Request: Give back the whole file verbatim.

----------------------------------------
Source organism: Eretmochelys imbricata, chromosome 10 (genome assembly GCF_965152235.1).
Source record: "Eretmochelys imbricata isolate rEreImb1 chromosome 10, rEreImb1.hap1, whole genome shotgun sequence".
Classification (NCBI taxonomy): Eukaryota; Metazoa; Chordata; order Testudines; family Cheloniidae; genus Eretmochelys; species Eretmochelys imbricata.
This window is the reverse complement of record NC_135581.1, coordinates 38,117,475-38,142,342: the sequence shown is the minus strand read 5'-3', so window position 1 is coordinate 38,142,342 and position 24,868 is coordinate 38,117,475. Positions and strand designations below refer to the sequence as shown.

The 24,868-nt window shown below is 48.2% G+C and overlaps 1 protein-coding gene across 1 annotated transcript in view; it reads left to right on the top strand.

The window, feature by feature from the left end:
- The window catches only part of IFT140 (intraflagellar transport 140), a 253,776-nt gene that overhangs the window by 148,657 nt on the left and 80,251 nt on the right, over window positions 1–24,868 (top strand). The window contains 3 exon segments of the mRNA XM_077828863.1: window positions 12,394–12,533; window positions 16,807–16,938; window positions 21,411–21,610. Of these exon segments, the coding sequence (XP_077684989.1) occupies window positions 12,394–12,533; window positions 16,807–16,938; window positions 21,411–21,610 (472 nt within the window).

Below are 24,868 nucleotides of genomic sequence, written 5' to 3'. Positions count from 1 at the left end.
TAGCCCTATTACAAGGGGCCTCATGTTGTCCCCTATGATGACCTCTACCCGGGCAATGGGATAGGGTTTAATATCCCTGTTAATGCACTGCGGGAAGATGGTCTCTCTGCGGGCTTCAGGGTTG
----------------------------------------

Source organism: Eretmochelys imbricata, chromosome 10 (genome assembly GCF_965152235.1).
Source record: "Eretmochelys imbricata isolate rEreImb1 chromosome 10, rEreImb1.hap1, whole genome shotgun sequence".
Classification (NCBI taxonomy): Eukaryota; Metazoa; Chordata; order Testudines; family Cheloniidae; genus Eretmochelys; species Eretmochelys imbricata.
This window is the reverse complement of record NC_135581.1, coordinates 38,117,475-38,142,342: the sequence shown is the minus strand read 5'-3', so window position 1 is coordinate 38,142,342 and position 24,868 is coordinate 38,117,475. Positions and strand designations below refer to the sequence as shown.

The 24,868-nt window shown below is 48.2% G+C and overlaps 1 protein-coding gene across 1 annotated transcript in view; it reads left to right on the top strand.

The window, feature by feature from the left end:
- The window catches only part of IFT140 (intraflagellar transport 140), a 253,776-nt gene that overhangs the window by 148,657 nt on the left and 80,251 nt on the right, over window positions 1–24,868 (top strand). The window contains 3 exon segments of the mRNA XM_077828863.1: window positions 12,394–12,533; window positions 16,807–16,938; window positions 21,411–21,610. Of these exon segments, the coding sequence (XP_077684989.1) occupies window positions 12,394–12,533; window positions 16,807–16,938; window positions 21,411–21,610 (472 nt within the window).

Below are 24,868 nucleotides of genomic sequence, written 5' to 3'. Positions count from 1 at the left end.
TAGCCCTATTACAAGGGGCCTCATGTTGTCCCCTATGATGACCTCTACCCGGGCAATGGGATAGGGTTTAATATCCCTGTTAATGCACTGCGGGAAGATGGTCTCTCTGCGGGCTTCAGGGTTG